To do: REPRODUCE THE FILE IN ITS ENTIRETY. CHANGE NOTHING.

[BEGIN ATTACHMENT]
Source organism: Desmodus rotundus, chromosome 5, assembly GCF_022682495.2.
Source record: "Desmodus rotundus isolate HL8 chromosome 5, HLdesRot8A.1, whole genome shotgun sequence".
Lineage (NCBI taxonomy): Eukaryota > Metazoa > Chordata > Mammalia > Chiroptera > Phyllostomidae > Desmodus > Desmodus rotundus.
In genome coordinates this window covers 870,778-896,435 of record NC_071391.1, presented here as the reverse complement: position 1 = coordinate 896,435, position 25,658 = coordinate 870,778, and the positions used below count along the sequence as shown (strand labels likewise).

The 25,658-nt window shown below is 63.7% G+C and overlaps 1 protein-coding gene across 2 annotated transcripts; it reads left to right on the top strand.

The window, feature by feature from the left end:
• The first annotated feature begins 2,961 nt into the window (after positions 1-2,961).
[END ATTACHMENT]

Source organism: Desmodus rotundus, chromosome 5, assembly GCF_022682495.2.
Source record: "Desmodus rotundus isolate HL8 chromosome 5, HLdesRot8A.1, whole genome shotgun sequence".
Lineage (NCBI taxonomy): Eukaryota > Metazoa > Chordata > Mammalia > Chiroptera > Phyllostomidae > Desmodus > Desmodus rotundus.
In genome coordinates this window covers 870,778-896,435 of record NC_071391.1, presented here as the reverse complement: position 1 = coordinate 896,435, position 25,658 = coordinate 870,778, and the positions used below count along the sequence as shown (strand labels likewise).

The 25,658-nt window shown below is 63.7% G+C and overlaps 1 protein-coding gene across 2 annotated transcripts; it reads left to right on the top strand.

The window, feature by feature from the left end:
• The first annotated feature begins 2,961 nt into the window (after positions 1-2,961).